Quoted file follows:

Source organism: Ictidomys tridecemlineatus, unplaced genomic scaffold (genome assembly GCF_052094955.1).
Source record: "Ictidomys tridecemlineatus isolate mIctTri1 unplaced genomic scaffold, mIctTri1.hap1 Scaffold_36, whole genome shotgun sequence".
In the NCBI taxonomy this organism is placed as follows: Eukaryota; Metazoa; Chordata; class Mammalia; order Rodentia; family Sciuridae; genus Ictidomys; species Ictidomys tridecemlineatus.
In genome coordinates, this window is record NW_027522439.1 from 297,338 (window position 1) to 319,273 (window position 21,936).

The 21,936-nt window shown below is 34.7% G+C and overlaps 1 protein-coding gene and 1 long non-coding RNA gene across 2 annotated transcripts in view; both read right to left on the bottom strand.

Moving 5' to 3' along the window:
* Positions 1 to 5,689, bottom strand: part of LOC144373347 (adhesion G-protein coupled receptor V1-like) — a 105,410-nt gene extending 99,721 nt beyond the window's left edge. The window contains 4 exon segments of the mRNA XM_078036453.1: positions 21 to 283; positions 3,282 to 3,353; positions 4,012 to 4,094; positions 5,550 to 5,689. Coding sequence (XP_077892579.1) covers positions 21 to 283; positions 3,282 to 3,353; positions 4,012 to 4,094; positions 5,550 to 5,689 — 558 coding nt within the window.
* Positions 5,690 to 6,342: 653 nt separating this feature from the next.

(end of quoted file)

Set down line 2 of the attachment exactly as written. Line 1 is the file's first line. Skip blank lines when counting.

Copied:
Source record: "Ictidomys tridecemlineatus isolate mIctTri1 unplaced genomic scaffold, mIctTri1.hap1 Scaffold_36, whole genome shotgun sequence".